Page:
I was originally introduced to The Marshmallow Challenge when I was in Scottsdale, Arizona for the Apple Distinguished Educator 2011 Summer Institute. My team emerged the victors, not because of me, but due to a certain physics teacher who also happened to be a former graduate student of Harvard University. Since this time, I have performed the Marshmallow Challenge with all of my fourth grade classes, both at the beginning of the school year and again at the end of the year.
Last week, my principal asked me to conduct the Marshmallow Challenge with the entire staff at a faculty meeting. First, the teachers were divided into groups of six, according to where they were sitting. Each group was given a yard of masking tape and a paper bag that contained: 20 sticks of spaghetti, 1 yard of string, 1 marshmallow, and 1 pair of scissors. Then, with their materials, the groups were given 18 minutes in order to build the tallest freestanding structure possible, and the marshmallow needed to be at the top. Some more specific rules included:
- The structure cannot be suspended from a higher structure, like a chair, ceiling, or chandelier.
- The entire marshmallow needs to be on the top of the structure.
- The teams can use as much or as little of the kit as they choose.
- Teams are free to break the spaghetti, cut up the tape and string to create new structures.
- Teams cannot hold on to the structure once the time runs out. Once the 18 minutes are over, the towers are measured and the winning group is announced.
As the Marshmallow Challenge was taking place, I was pleasantly surprised by the high level of engagement from all of the staff members. For the most part, everyone appeared to be genuinely intrigued by the challenge. All groups were continuously engaged in back and forth dialogue and problem solving, which are true characteristics of 21st century learning. For the few teachers who appeared disinterested, it was probably more out of frustration than anything else (although, I could be wrong). Also, this event took place at the end of a school day, so fatigue could have been setting in.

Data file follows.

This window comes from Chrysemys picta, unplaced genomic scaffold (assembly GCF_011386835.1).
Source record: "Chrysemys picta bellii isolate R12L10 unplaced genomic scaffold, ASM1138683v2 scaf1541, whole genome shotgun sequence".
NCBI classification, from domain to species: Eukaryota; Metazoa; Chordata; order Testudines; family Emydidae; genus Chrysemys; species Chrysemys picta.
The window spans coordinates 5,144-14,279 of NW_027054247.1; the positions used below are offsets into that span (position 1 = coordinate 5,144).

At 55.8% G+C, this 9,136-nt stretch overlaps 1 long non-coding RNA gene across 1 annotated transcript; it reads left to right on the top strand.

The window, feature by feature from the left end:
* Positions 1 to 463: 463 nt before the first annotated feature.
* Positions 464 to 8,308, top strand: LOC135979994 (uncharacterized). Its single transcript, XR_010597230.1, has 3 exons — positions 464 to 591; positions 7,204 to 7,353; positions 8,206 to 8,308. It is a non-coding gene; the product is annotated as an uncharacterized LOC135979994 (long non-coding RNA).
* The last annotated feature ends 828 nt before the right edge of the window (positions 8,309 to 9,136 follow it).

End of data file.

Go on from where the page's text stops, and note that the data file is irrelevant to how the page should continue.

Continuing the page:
Once the 18 minutes were up, the towers were measured and the winning group was announced! At that point in time, I explained that when conducting the challenge with a group of students, I would ask them to individually answer five reflective questions, and then share out:
- If you had all of the time in the world to complete the Marshmallow Challenge, what would you do differently?
- If you could go back in time and talk to yourself before you completed the Marshmallow Challenge, what is one piece of advice that you would offer?
- What is one mistake that you and your group made while doing the Marshmallow Challenge? How did you fix it?
- What school subject is the Marshmallow Challenge? Is it more than one? Explain.
- Why do you think we are starting (or ending) the years with the Marshmallow Challenge?
While discussing these questions, the following points were emphasized:
- “On the surface, this is just a team building activity, but there is much more to it. The Marshmallow Challenge promotes problem solving, collaboration, and critical thinking. This represents what should be taking place in our classrooms on a regular basis.”
- “We should be teaching our students that they should be afraid to make mistakes, and that ‘prototyping’ should be a regular part of the classroom experience.”
- “All of these questions are a way for you to reflect upon your work, which is what students should always be doing, especially when it comes to inquiry-based learning. Similar questions should be used in the classroom.”
- “If you were to do this activity with your students, Question #4 is a great way to show how tasks can be interdisciplinary. This is a great way to lead into STEM or STEAM.”
Ideally, the entire presentation would have ended with the showing of a TED Talk that explains the significance of the Marshmallow Challenge, and reveals who normally performs best (engineers and architects, followed by kindergarten students). Nonetheless, due to time constraints, the video was not shown, and the link to it was emailed to the staff shortly after the faculty meeting.
The purpose of the presentation was not so much to supply my colleagues with an activity that they could use with their students, but rather to demonstrate what inquiry-based learning can look like in the classroom. It is my strong belief that effective professional development should model the classroom instruction that it is promoting, and the Marshmallow Challenge accomplishes this as it leads by example.
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